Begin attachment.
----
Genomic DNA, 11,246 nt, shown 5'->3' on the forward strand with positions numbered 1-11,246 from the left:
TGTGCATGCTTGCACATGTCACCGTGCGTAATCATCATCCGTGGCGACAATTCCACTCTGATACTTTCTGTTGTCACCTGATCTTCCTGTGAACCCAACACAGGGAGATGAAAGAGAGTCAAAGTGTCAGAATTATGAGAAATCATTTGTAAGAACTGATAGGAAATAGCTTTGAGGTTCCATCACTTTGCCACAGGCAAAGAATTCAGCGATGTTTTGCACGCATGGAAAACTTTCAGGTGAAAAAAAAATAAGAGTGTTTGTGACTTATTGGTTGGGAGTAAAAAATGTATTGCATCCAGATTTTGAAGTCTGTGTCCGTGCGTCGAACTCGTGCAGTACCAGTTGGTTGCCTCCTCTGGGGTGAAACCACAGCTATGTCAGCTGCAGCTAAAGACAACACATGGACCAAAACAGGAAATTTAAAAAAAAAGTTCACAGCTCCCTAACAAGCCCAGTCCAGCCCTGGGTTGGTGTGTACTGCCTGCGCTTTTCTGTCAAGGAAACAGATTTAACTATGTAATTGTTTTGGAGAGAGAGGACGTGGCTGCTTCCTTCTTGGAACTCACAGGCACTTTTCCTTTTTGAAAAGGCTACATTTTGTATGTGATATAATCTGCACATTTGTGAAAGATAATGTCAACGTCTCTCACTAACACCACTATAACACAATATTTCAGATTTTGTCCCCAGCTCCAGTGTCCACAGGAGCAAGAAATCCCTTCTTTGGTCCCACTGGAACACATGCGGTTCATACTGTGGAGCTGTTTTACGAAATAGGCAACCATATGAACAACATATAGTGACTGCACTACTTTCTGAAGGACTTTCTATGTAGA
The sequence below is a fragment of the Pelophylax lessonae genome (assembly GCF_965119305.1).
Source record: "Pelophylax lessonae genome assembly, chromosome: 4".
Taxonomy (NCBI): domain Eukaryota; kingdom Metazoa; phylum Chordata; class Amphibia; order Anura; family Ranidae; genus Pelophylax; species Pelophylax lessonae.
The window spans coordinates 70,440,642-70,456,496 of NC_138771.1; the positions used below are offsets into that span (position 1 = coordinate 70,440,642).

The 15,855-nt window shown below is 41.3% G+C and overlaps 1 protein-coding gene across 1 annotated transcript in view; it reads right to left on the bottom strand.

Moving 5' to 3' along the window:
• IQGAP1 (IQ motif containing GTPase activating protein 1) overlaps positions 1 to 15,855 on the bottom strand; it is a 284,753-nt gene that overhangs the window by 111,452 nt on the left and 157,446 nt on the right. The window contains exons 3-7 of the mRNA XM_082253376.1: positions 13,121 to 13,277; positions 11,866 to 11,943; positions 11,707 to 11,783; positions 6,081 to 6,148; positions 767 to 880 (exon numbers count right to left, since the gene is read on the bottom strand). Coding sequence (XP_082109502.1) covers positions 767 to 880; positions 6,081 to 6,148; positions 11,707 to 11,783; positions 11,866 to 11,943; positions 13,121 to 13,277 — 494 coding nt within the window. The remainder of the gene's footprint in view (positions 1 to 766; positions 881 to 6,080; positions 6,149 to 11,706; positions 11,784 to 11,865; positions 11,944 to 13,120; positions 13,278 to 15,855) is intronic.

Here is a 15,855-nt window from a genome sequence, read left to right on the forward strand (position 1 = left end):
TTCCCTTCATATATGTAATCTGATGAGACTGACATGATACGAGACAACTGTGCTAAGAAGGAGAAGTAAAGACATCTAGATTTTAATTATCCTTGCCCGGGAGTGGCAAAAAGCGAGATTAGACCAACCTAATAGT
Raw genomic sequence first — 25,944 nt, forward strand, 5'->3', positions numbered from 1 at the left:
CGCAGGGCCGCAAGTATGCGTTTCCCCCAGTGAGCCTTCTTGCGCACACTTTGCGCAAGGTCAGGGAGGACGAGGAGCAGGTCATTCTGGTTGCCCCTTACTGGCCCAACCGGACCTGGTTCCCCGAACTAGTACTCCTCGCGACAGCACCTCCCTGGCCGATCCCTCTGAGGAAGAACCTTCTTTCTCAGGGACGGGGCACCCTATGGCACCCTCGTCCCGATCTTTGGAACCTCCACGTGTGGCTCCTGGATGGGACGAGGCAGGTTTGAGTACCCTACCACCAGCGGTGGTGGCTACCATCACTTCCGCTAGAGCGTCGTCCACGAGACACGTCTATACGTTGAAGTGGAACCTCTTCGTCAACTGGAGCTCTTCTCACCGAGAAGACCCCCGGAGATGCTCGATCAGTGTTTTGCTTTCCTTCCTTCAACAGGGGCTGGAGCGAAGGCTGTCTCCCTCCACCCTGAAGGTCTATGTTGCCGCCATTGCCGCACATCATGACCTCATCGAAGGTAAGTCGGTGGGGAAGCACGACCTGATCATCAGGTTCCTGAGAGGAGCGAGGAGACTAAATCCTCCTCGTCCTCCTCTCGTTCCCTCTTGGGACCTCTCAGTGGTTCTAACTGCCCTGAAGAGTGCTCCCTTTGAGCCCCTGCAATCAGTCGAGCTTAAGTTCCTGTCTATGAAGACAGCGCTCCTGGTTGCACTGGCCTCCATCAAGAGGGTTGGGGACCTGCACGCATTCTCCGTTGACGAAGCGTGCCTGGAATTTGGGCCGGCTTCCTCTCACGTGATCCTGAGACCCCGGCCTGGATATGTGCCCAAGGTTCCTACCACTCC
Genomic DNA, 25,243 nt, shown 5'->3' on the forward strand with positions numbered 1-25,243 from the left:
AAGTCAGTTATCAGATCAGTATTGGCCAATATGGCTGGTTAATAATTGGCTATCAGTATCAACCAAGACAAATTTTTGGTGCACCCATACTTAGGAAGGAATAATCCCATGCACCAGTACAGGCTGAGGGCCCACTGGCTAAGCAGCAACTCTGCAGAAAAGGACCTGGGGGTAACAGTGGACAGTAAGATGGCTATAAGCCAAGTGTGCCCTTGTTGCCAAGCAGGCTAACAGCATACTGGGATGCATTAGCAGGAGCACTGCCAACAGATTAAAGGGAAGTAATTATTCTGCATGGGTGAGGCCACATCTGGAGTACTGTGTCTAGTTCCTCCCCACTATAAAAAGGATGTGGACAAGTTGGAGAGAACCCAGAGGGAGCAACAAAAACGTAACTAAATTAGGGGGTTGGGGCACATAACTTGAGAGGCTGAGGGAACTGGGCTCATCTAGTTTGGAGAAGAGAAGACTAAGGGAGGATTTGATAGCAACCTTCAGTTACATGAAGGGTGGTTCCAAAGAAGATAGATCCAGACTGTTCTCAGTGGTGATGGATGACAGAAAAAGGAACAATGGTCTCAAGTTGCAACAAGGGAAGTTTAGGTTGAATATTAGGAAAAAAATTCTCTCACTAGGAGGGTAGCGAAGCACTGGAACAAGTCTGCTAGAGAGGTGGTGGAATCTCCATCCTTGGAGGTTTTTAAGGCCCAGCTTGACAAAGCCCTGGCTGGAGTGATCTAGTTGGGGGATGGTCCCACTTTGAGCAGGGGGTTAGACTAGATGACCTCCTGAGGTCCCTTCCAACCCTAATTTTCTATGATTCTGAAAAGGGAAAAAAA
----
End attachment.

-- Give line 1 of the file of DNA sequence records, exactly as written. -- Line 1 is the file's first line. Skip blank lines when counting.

Genomic DNA, 11,246 nt, shown 5'->3' on the forward strand with positions numbered 1-11,246 from the left: